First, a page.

Mitsubishi is more practised at facelifts than the busiest Hollywood plastic surgeons.
In one small way that’s a good thing, helping to stave off a sales slump on some models and allowing Mitsubishi to post growth in 2016. But it’s the Mitsubishi Pajero Sport that is waving the sales flag for Mitsubishi, more than countering a dip across existing models other than ASX, which continues to do well courtesy of sharp pricing and a late-year facelift that added more bling to a proven formula in what is a booming SUV sub-segment.
2016 SALES: 73K
2016 YTD results* 66,616 sales, up 3.7%, 6.2% market share
2017 forecast: 71K
RANKING: 6th; 71,000 sales (down 3%), 5.9% market share
Mitsubishi has suffered heavily from the post-GFC R&D cutbacks and some poor decisions at the Japanese head office to focus on electric cars when the world wasn’t ready for them (or, at least, not ready for weird-looking eco-hatches like the i-MiEV). So the main opportunity in 2017 is more updates, more equipment, sharper deals and more marketing. Speaking of which, expect an update on the Mitsubishi Triton in 2017, while a full year of the expanded Pajero Sport range should yield decent results. Oh, and the Outlander PHEV gets a decent update early in the year.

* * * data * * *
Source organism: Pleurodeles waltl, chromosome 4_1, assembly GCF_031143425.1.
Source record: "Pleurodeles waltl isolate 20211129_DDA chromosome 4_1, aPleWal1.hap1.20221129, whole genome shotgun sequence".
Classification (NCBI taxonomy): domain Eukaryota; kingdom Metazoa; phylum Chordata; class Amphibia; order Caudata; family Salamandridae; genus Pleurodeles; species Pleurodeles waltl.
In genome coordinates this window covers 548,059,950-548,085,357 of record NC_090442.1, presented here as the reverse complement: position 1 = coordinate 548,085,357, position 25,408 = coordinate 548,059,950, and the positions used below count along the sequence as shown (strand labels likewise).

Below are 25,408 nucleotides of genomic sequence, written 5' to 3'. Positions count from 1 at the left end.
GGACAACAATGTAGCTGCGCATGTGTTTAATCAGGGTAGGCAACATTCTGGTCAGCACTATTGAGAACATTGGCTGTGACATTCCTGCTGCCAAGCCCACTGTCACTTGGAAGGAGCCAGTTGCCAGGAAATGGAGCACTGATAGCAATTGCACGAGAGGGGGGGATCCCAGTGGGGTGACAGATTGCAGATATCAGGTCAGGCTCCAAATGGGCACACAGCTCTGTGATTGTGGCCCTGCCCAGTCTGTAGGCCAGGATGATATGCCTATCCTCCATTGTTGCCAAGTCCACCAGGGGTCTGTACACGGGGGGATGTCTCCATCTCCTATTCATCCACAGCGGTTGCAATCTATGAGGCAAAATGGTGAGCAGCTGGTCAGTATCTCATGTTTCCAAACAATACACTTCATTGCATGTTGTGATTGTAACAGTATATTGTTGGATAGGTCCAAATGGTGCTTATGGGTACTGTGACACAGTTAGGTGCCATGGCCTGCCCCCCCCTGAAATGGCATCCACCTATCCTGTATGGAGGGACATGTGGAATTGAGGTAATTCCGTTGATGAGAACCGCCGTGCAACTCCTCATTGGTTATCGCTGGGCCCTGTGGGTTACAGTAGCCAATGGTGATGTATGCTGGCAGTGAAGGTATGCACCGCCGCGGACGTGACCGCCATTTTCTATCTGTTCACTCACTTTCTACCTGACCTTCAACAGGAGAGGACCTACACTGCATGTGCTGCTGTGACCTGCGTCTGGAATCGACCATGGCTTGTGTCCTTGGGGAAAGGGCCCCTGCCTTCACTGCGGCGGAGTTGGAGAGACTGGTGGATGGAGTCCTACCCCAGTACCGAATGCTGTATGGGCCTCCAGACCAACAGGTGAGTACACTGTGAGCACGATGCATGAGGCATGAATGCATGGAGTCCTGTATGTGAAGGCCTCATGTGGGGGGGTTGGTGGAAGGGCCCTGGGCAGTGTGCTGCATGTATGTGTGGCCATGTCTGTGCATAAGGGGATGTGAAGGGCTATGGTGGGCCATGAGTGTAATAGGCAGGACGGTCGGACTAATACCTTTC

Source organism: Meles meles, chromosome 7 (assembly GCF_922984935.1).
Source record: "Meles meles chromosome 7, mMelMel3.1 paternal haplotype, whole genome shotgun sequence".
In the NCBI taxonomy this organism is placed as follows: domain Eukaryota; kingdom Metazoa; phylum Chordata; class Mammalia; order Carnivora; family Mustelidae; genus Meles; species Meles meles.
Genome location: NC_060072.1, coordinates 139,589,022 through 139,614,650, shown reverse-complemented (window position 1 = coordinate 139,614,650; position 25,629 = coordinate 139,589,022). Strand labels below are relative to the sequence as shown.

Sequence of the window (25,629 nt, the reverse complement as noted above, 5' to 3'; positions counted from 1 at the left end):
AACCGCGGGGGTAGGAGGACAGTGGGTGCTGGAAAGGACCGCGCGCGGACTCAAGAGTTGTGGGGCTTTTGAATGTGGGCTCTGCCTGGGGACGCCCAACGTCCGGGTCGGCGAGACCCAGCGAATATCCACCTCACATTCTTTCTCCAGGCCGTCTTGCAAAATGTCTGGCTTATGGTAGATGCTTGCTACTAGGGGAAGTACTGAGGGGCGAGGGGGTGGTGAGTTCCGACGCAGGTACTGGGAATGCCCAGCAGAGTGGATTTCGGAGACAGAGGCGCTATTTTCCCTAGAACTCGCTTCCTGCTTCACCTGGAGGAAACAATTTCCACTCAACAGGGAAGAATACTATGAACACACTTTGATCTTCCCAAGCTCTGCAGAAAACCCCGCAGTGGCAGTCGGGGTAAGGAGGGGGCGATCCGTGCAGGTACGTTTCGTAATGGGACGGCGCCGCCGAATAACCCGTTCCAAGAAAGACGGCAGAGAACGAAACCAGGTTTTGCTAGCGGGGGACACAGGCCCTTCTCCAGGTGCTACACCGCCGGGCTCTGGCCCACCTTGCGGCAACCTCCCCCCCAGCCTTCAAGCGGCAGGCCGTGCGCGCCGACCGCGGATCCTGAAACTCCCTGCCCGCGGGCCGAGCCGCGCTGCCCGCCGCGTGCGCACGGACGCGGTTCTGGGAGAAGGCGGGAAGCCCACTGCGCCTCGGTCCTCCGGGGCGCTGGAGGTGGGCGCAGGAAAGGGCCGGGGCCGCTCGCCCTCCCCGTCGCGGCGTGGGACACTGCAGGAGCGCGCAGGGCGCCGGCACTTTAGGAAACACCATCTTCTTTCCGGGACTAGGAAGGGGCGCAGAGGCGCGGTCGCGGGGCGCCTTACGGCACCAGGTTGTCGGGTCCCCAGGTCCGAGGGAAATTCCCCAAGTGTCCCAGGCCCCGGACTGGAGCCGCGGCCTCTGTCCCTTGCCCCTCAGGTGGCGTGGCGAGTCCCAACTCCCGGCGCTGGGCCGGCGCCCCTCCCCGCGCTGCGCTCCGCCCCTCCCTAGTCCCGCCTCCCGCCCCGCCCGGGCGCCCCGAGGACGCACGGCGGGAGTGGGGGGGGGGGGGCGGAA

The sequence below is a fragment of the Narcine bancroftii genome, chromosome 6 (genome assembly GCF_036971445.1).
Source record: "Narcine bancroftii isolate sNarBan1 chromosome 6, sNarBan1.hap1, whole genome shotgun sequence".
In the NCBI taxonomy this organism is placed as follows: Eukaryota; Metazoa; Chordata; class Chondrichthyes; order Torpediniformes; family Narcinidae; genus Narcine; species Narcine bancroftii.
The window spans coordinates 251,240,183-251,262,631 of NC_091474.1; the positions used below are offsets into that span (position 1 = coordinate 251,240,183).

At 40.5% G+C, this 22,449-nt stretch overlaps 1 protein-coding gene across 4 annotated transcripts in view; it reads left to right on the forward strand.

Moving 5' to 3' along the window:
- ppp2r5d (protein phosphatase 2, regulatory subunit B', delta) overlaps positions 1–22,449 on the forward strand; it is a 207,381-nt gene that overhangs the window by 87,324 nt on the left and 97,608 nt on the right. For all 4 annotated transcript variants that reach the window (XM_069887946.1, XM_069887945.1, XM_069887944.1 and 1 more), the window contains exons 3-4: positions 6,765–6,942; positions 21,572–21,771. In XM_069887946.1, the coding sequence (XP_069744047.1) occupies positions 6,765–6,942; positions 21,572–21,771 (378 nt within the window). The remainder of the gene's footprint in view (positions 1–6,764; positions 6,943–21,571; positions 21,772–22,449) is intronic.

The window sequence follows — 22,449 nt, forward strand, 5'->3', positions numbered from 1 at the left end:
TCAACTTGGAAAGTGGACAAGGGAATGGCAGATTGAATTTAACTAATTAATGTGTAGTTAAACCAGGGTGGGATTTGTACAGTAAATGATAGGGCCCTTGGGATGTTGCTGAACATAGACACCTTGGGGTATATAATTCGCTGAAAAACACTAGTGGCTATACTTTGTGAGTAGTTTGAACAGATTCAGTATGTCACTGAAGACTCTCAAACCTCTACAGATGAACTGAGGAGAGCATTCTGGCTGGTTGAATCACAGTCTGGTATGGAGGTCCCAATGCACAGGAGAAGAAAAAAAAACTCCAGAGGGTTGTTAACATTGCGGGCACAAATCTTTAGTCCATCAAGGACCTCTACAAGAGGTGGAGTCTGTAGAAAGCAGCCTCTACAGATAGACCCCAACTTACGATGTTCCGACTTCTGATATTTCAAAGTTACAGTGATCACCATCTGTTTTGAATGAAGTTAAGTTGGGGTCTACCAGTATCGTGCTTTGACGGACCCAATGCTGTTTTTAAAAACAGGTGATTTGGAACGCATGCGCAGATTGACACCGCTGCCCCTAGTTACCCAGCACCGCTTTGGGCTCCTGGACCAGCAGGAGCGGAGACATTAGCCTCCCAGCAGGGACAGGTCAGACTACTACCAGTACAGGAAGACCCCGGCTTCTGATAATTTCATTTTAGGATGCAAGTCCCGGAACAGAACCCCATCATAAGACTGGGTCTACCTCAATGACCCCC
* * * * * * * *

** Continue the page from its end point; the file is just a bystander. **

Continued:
Maintaining interest in a range that’s among the oldest on the market. With the exception of Triton and Pajero Sport, the Mitsubishi garage is looking old and feeling tired. A new Lancer would be good given the thoroughly underwhelming current car. But none of that is on the horizon and the best Mitsubishi has to look forward to is some fresh product from Nissan as part of the recent buyout. Until then, it’s up to the dealers to sharpen those pencils…
A respectable result in 2016 given the tools it had to work with, but Mitsubishi is fighting largely on price with an ageing model line-up, something that will create bigger challenges in the future.